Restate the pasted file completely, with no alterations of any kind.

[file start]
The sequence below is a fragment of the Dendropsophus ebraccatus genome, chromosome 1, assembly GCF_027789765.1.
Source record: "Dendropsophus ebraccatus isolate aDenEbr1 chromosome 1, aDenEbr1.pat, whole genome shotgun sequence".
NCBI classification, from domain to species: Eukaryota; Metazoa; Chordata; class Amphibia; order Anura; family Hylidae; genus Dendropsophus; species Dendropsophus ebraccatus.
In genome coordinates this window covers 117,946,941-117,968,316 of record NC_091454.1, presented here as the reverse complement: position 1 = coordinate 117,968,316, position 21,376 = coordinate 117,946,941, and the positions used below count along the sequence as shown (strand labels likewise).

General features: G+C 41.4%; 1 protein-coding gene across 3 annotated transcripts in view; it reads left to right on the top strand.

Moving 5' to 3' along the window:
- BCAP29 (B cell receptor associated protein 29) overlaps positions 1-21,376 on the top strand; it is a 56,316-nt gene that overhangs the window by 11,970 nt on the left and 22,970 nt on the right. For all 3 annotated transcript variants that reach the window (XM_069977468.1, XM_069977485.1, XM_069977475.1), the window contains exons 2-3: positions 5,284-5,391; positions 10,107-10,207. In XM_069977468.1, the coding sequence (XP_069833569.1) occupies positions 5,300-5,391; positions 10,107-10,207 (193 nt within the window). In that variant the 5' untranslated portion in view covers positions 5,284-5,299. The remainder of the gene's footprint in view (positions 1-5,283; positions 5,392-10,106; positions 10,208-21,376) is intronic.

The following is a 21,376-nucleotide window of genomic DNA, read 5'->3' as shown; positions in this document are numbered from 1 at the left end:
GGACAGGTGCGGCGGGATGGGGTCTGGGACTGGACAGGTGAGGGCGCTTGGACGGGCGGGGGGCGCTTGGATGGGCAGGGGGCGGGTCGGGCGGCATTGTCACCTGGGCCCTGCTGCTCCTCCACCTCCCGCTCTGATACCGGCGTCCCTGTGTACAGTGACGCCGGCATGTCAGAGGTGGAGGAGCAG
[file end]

The sequence below is a fragment of the Dendropsophus ebraccatus genome, chromosome 1, assembly GCF_027789765.1.
Source record: "Dendropsophus ebraccatus isolate aDenEbr1 chromosome 1, aDenEbr1.pat, whole genome shotgun sequence".
NCBI classification, from domain to species: Eukaryota; Metazoa; Chordata; class Amphibia; order Anura; family Hylidae; genus Dendropsophus; species Dendropsophus ebraccatus.
In genome coordinates this window covers 117,946,941-117,968,316 of record NC_091454.1, presented here as the reverse complement: position 1 = coordinate 117,968,316, position 21,376 = coordinate 117,946,941, and the positions used below count along the sequence as shown (strand labels likewise).

General features: G+C 41.4%; 1 protein-coding gene across 3 annotated transcripts in view; it reads left to right on the top strand.

Moving 5' to 3' along the window:
- BCAP29 (B cell receptor associated protein 29) overlaps positions 1-21,376 on the top strand; it is a 56,316-nt gene that overhangs the window by 11,970 nt on the left and 22,970 nt on the right. For all 3 annotated transcript variants that reach the window (XM_069977468.1, XM_069977485.1, XM_069977475.1), the window contains exons 2-3: positions 5,284-5,391; positions 10,107-10,207. In XM_069977468.1, the coding sequence (XP_069833569.1) occupies positions 5,300-5,391; positions 10,107-10,207 (193 nt within the window). In that variant the 5' untranslated portion in view covers positions 5,284-5,299. The remainder of the gene's footprint in view (positions 1-5,283; positions 5,392-10,106; positions 10,208-21,376) is intronic.

The following is a 21,376-nucleotide window of genomic DNA, read 5'->3' as shown; positions in this document are numbered from 1 at the left end:
GGACAGGTGCGGCGGGATGGGGTCTGGGACTGGACAGGTGAGGGCGCTTGGACGGGCGGGGGGCGCTTGGATGGGCAGGGGGCGGGTCGGGCGGCATTGTCACCTGGGCCCTGCTGCTCCTCCACCTCCCGCTCTGATACCGGCGTCCCTGTGTACAGTGACGCCGGCATGTCAGAGGTGGAGGAGCAG